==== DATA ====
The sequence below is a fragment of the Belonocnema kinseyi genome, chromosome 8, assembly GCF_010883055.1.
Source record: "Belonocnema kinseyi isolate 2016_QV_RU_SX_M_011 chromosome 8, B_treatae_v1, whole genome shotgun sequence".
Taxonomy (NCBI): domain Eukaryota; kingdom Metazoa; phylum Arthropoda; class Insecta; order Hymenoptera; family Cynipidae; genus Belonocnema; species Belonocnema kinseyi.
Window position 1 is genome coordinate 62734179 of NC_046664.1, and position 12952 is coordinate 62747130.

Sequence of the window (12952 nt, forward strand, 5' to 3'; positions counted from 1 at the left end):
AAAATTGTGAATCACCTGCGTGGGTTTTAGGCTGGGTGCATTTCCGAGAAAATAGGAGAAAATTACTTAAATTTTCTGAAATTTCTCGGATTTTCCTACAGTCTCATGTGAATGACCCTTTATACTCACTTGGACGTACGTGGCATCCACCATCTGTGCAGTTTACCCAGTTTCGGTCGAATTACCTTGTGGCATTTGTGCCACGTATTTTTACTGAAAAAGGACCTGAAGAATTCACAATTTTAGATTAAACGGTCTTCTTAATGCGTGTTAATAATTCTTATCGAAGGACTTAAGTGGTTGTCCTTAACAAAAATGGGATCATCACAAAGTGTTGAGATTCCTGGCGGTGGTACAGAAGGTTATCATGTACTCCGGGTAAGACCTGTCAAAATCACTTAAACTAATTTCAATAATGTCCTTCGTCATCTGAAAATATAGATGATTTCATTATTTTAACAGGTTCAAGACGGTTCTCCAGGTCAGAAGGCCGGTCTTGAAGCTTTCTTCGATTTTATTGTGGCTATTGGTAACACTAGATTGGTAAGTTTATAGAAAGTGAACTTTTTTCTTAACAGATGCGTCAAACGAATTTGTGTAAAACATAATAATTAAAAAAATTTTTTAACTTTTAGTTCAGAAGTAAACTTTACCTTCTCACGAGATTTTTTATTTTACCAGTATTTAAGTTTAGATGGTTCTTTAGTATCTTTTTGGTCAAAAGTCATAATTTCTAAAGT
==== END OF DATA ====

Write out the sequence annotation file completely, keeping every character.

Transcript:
The sequence below is a fragment of the Belonocnema kinseyi genome, chromosome 8, assembly GCF_010883055.1.
Source record: "Belonocnema kinseyi isolate 2016_QV_RU_SX_M_011 chromosome 8, B_treatae_v1, whole genome shotgun sequence".
Taxonomy (NCBI): domain Eukaryota; kingdom Metazoa; phylum Arthropoda; class Insecta; order Hymenoptera; family Cynipidae; genus Belonocnema; species Belonocnema kinseyi.
Window position 1 is genome coordinate 62734179 of NC_046664.1, and position 12952 is coordinate 62747130.

Sequence of the window (12952 nt, forward strand, 5' to 3'; positions counted from 1 at the left end):
AAAATTGTGAATCACCTGCGTGGGTTTTAGGCTGGGTGCATTTCCGAGAAAATAGGAGAAAATTACTTAAATTTTCTGAAATTTCTCGGATTTTCCTACAGTCTCATGTGAATGACCCTTTATACTCACTTGGACGTACGTGGCATCCACCATCTGTGCAGTTTACCCAGTTTCGGTCGAATTACCTTGTGGCATTTGTGCCACGTATTTTTACTGAAAAAGGACCTGAAGAATTCACAATTTTAGATTAAACGGTCTTCTTAATGCGTGTTAATAATTCTTATCGAAGGACTTAAGTGGTTGTCCTTAACAAAAATGGGATCATCACAAAGTGTTGAGATTCCTGGCGGTGGTACAGAAGGTTATCATGTACTCCGGGTAAGACCTGTCAAAATCACTTAAACTAATTTCAATAATGTCCTTCGTCATCTGAAAATATAGATGATTTCATTATTTTAACAGGTTCAAGACGGTTCTCCAGGTCAGAAGGCCGGTCTTGAAGCTTTCTTCGATTTTATTGTGGCTATTGGTAACACTAGATTGGTAAGTTTATAGAAAGTGAACTTTTTTCTTAACAGATGCGTCAAACGAATTTGTGTAAAACATAATAATTAAAAAAATTTTTTAACTTTTAGTTCAGAAGTAAACTTTACCTTCTCACGAGATTTTTTATTTTACCAGTATTTAAGTTTAGATGGTTCTTTAGTATCTTTTTGGTCAAAAGTCATAATTTCTAAAGT